By Roni Caryn Rabin Almost a million people in the United States have died of Covid-19 in the past two years, but the full impact of the pandemic’s collateral damage is still being tallied. Now a new study reports that the number of Americans who died of alcohol-related causes increased precipitously during the first year of the pandemic, as routines were disrupted, support networks frayed and treatment was delayed. The startling report comes amid a growing realization that Covid’s toll extends beyond the number of lives claimed directly by the disease to the excess deaths caused by illnesses left untreated and a surge in drug overdoses, as well as to social costs like educational setbacks and the loss of parents and caregivers. Numerous reports have suggested that Americans drank more to cope with the stress of the pandemic. Binge drinking increased, as did emergency room visits for alcohol withdrawal. But the new report found that the number of alcohol-related deaths, including from liver disease and accidents, soared, rising to 99,017 in 2020, up from 78,927 the previous year — an increase of 25 percent in the number of deaths in one year. That compares with an average annual increase of 3.6 percent in alcohol-related deaths between 1999 and 2019. Deaths started inching up in recent years, but increased only 5 percent between 2018 and 2019. The study, done by researchers with the National Institute on Alcohol Abuse and Alcoholism, a division of the National Institutes of Health, was published in The Journal of the American Medical Association on Friday. Using information from death certificates, the researchers included all deaths in which alcohol was listed as an underlying or contributing cause. (Only a very small number also involved Covid-19.) “The assumption is that there were lots of people who were in recovery and had reduced access to support that spring and relapsed,” said Aaron White, the report’s first author and a senior scientific adviser at the alcohol abuse institute. © 2022 The New York Times Company

Keyword: Drug Abuse; Stress
Link ID: 28253 - Posted: 03.26.2022

Allison Whitten Every time you reach for your coffee mug, a neuroscientific mystery takes shape. Moments before you voluntarily extend your arm, thousands of neurons in the motor regions of your brain erupt in a pattern of electrical activity that travels to the spinal cord and then to the muscles that power the reach. But just prior to this massively synchronized activity, the motor regions in your brain are relatively quiet. For self-driven movements like reaching for your coffee, the “go” signal that tells the neurons precisely when to act — instead of the moment just before or after — has yet to be found. In a recent paper in eLife, a group of neuroscientists led by John Assad at Harvard Medical School finally reveals a key piece of the signal. It comes in the form of the brain chemical known as dopamine, whose slow ramping up in a region lodged deep below the cortex closely predicted the moment that mice would begin a movement — seconds into the future. Dopamine is commonly known as one of the brain’s neurotransmitters, the fast-acting chemical messengers that are shuttled between neurons. But in the new work, dopamine is acting as a neuromodulator. It’s a term for chemical messengers that slightly alter neurons to cause longer-lasting effects, including making a neuron more or less likely to electrically communicate with other neurons. This neuromodulatory tuning mechanism is perfect for helping to coordinate the activity of large populations of neurons, as dopamine is likely doing to help the motor system decide precisely when to make a movement. The new paper is one of the latest results to expand our knowledge of the crucial and varied roles that neuromodulators play in the brain. With recent advances in technology, neuroscientists can now view neuromodulators at work in networks that traverse the entire brain. The new findings are overturning some long-held views about these modulators adrift in the brain, and they’re revealing exactly how these molecules allow the brain to flexibly change its internal state amid ever-changing environments. All Rights Reserved © 2022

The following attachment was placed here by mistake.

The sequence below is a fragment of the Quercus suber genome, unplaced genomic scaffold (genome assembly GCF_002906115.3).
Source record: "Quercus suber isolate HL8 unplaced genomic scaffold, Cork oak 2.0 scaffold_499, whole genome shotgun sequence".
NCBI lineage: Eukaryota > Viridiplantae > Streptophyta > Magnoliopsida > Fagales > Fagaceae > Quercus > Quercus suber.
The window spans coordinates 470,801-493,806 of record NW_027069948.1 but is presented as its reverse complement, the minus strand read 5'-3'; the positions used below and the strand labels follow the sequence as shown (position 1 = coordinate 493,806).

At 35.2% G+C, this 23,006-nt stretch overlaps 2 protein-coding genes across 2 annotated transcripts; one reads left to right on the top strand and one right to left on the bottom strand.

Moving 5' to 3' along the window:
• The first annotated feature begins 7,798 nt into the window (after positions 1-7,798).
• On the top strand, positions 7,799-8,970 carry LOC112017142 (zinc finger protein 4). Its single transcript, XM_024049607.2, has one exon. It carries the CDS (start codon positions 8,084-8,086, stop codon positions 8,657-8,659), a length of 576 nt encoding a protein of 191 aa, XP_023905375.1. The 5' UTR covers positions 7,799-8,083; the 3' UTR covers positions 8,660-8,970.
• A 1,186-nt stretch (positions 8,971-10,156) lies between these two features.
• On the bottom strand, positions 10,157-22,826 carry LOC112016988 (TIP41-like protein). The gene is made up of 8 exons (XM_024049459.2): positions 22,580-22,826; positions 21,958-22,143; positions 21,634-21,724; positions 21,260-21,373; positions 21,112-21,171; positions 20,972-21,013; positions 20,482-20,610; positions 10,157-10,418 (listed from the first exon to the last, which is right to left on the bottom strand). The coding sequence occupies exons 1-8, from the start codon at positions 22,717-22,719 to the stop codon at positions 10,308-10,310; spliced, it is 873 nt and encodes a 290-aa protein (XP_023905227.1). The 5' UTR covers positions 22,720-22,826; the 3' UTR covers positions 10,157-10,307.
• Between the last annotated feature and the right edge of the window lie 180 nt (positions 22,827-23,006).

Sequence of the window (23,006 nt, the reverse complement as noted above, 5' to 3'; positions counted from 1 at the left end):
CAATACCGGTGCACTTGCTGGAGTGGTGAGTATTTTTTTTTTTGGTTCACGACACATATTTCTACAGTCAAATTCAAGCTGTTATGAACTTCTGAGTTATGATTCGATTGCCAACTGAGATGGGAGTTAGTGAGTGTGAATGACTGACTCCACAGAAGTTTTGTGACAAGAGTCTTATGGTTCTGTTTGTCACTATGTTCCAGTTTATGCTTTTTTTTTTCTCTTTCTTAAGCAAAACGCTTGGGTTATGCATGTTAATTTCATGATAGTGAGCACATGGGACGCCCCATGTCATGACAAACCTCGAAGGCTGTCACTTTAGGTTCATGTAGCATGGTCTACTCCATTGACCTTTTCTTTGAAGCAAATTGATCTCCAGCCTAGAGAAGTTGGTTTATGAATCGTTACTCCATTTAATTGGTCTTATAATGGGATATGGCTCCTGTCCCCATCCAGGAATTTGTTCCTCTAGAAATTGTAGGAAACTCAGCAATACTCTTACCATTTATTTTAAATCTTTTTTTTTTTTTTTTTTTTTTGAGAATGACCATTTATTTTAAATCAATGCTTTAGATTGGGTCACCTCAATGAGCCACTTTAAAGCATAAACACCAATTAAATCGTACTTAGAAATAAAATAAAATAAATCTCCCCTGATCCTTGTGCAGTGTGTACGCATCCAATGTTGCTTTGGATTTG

Keyword: Movement Disorders; Drug Abuse
Link ID: 28251 - Posted: 03.23.2022